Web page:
What does belongingness look like for students whose backgrounds differ from their teacher’s? How can educators adapt so that their classrooms create room for students from a variety of experiences, identities, and perspectives? Nieto lays out a concrete set of actions for educators to orient around student experience through academic content, activities, and relationship.
|How to Use|
As an individual: Do a classroom audit of belongingness after having read Nieto’s guidance. Ask yourself - how is there room being made for a variety of cultures? Is there a monoculture that takes precedent, and if so, how does it show up? Can different racial or cultural perspectives access learning materials effectively, or is a certain background more prominently featured or catered to than others?
As a staff: Do a school audit of belongingness. Across grades and classes, how is the variety of students’ background showing up in content and pedagogy? How are students from different backgrounds responding to curricular experiences, and what does this tell you about their sense of belongingness?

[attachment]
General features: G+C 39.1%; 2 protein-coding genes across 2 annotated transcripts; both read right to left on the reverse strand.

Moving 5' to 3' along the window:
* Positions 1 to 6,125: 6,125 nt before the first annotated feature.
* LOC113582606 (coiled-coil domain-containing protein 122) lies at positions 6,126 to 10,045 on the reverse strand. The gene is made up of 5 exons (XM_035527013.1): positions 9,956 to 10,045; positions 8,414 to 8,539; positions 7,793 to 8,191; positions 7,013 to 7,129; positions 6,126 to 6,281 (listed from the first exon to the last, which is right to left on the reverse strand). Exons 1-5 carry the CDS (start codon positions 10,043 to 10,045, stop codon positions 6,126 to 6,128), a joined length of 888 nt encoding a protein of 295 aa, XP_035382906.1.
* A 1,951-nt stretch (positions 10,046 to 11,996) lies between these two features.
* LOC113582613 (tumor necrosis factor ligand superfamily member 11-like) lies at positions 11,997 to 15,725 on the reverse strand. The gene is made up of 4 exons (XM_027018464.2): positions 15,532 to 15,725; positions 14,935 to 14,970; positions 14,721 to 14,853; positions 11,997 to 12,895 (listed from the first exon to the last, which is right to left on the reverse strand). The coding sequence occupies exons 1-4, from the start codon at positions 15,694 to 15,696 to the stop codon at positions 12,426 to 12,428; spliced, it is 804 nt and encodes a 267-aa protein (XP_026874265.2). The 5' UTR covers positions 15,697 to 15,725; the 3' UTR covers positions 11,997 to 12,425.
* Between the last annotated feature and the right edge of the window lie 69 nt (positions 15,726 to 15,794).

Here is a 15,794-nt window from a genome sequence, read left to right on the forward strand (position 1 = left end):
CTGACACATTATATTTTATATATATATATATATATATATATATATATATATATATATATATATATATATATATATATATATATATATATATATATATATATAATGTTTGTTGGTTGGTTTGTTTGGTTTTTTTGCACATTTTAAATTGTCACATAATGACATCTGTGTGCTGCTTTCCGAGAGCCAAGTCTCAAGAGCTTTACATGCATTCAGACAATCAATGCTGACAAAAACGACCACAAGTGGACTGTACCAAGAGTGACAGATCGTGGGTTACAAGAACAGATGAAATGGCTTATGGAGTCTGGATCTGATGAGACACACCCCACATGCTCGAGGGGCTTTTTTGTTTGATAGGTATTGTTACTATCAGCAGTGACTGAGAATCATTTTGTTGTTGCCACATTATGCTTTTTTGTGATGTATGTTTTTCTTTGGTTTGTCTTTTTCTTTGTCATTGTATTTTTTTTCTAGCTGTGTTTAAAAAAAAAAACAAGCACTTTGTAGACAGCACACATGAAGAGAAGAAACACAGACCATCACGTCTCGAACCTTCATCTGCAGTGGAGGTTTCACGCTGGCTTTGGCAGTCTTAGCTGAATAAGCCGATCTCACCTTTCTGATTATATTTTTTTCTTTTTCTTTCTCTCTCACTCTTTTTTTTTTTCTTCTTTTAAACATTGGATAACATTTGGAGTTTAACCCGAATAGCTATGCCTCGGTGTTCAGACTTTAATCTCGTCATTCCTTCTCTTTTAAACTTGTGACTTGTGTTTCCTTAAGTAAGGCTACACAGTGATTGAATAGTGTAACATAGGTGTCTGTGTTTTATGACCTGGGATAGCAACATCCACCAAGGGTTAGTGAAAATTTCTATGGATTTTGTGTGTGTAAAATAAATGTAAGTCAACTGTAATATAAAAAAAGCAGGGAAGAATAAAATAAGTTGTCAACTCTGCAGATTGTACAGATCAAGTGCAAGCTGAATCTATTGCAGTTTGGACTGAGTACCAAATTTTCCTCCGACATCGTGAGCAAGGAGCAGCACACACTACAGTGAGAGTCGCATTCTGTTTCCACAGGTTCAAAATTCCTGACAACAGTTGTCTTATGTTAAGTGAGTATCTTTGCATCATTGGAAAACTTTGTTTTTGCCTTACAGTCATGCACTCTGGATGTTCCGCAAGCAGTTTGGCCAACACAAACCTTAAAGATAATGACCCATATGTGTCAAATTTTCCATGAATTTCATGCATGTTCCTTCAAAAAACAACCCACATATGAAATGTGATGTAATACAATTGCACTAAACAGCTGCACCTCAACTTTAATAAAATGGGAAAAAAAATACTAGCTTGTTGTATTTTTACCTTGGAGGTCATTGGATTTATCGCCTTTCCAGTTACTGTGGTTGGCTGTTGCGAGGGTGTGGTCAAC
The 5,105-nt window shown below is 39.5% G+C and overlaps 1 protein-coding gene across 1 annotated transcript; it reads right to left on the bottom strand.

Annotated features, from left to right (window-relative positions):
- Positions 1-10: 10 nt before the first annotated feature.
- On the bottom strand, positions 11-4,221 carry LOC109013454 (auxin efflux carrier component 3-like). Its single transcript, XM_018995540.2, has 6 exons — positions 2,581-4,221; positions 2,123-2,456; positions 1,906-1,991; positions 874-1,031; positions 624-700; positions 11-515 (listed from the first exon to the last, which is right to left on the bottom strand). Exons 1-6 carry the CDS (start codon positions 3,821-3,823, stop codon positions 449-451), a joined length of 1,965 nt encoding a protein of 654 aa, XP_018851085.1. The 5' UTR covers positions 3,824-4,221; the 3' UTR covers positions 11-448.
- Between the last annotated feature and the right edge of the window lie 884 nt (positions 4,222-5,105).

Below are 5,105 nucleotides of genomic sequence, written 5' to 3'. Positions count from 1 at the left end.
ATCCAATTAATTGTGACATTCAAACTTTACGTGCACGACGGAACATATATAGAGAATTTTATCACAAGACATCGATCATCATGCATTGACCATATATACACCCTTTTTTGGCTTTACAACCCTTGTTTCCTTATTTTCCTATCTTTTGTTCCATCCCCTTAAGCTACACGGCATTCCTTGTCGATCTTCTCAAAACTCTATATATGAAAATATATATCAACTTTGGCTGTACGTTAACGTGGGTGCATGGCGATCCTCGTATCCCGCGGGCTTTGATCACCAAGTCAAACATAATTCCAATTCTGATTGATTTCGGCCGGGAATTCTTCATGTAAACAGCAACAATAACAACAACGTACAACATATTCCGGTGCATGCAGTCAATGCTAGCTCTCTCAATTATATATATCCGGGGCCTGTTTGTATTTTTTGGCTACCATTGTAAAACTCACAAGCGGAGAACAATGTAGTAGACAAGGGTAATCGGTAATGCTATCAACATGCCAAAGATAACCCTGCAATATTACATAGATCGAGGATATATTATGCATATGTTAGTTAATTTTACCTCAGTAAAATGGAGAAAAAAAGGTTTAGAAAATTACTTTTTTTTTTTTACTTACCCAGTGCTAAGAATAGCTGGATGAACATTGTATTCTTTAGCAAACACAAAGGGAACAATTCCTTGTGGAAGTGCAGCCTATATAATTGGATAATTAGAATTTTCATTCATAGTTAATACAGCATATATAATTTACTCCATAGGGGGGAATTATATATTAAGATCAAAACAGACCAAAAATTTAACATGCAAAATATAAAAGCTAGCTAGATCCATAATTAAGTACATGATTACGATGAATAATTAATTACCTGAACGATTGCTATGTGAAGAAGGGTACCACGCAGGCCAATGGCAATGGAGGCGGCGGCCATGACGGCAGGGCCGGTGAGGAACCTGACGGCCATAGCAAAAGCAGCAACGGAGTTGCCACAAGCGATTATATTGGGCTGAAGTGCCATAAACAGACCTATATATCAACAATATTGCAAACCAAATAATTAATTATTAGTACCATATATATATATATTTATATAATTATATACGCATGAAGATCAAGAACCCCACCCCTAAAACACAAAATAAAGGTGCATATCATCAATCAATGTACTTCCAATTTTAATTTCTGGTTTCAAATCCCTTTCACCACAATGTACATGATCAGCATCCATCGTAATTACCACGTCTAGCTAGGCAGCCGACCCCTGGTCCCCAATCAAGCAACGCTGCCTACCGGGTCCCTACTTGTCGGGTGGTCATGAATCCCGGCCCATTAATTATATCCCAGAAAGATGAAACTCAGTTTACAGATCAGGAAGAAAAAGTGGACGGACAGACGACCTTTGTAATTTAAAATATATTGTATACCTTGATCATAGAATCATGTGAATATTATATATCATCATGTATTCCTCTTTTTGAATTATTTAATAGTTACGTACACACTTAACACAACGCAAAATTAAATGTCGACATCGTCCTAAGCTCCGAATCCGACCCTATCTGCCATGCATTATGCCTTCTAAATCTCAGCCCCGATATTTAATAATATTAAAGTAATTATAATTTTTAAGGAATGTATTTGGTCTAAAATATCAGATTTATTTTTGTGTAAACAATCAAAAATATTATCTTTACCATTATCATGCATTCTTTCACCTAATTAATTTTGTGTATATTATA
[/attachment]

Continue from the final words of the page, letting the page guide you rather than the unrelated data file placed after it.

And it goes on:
As a system: Do a system audit of belongingness. Use the TEN network’s (see link above) student and community belongingness survey to highlight growth areas for teaching and learning. How can student and community input influence what is taught and how it is taught inside classrooms?
|Alignment to RIDES Assessment|
Part 1 - The curriculum has multiple perspectives woven into it, and celebrates and normalizes diversity
Part 2 - Systems and Structures: All staff and leadership have training and support on rigorous, culturally relevant instruction for all students
Nieto, Sonia. (2000). Affirming Diversity: The Sociopolitical Context of Multicultural Education (Third Edition). New York: Longman. (323-347)